Posted on November 27, 2008 by David Flannery
On September 25, 2007, the Interstate Oil and Gas Compact Commission (IOGCC) issued its model program for the storage of carbon dioxide in geologic formations. The full text of the model program can be found here.
OVERVIEW – Even though USEPA has announced that it will undertake the development of regulatory program for such activities under the Safe Drinking Water Act, the IOGCC model program is premised on the belief that the regulation of CO2 geological storage should be left to regulation by the states, rather than USEPA. Equally significant is the IOGCC view that the storage of CO2 in geological formations should be viewed as the storage of a commodity – not waste disposal. While the IOGCC proposes its CCS program in anticipation of a national program that would constrain the emission of CO2 to the atmosphere, the IOGCC avoids making recommendations about how CO2 should be constrained.
PROPERTY RIGHTS – The model program provides that an applicant for any such project should acquire the property rights to use pore space in the geologic formation for storage. While much of the IOGCC’s model program addresses the need to acquire property rights through negotiation, eminent domain or unitization of oil and gas rights, the model program specifically states that the IOGCC is less concerned about what mechanism is used to acquire those rights and is more concerned that all necessary property rights be acquired by valid, subsisting and applicable state law. The IOGCC goes on to recognize that states might develop alternative mechanisms to acquire property rights, such as adapting the concept of the forced unitization of oil and gas industry rights to other property interests. An applicant must demonstrate that a good-faith effort has been made to obtain the consent of a major of owners “having property interest affected by the storage facility.” The program provides for an applicant to have the power of eminent domain and provides that an applicant will be deemed to have necessary property rights to the extent that the applicant has initiated unitization or eminent domain proceedings and have thereby gained the right a of access to the property.
COVERED FACILITIES – The definition of “storage facility”, includes the reservoir, wells and related surface facilities but apparently not pipelines used to transport carbon dioxide from capture facilities to the storage and injection site. The IOGCC has stated its intent to consider over the next year, how its model program might best be expanded to include pipelines.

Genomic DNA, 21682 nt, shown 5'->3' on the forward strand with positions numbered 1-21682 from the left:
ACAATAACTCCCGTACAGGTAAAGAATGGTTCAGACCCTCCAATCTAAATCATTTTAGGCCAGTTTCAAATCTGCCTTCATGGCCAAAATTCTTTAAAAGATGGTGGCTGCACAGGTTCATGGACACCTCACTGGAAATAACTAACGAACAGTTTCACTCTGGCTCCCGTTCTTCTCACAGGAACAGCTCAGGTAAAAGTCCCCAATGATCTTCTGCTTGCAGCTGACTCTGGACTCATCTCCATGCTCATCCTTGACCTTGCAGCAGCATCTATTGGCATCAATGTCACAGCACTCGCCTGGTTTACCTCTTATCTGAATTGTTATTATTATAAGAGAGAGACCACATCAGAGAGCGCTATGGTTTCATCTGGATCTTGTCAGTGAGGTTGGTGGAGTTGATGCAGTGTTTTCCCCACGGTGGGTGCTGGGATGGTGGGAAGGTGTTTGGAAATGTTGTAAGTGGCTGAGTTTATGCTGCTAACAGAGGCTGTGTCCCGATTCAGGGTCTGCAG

LIABILITY RELEASE – Following completion of the project an operator would be obligated to monitor the project to assure its integrity. At the completion of that period, title to the facility would be transferred to the state and the operator and all generators of CO2 injected would be released for all regulatory liability and any posted performance bonds would also be released. Over the next year, the IOGCC has stated that it will consider the possibility of expanding the liability release to include common law tort liability. As part of the inducement for a state to allow liability transfer, the program establishes a trust fund which would assess a fee on each ton of CO2 injected. The trust fund provides the financial resources for the state to take title to project at the end of its operating life.
COOPERATIVE AGREEMENTS – Cooperative agreements are authorized for use in connection with projects that extend beyond state boundaries.
EOR PROJECTS – Enhanced Oil Recovery projects are not covered by the model program, although agencies are encouraged to develop rules on how enhanced recovery operations would be converted to carbon dioxide storage projects.
PERMIT REQUIREMENTS – The program provides detailed requirements for completing an application for approval of a CCS project. Among other things maps accompanying a permit application would be required to identify existing oil and gas and coal mining operations. Public notice is completed upon mailing. The agency shall issue a permit to drill and operate once it has completed a review of the application. The permit would expire within twelve months from the date of issuance if the permitted well had not been drilled or converted. The program also sets forth detailed well operational standards, including requirements for safety plans, leak detection, and corrosion monitoring and prevention.
This article was authored by David M. Flannery, Jackson Kelly PLLC. For more information on the author see here.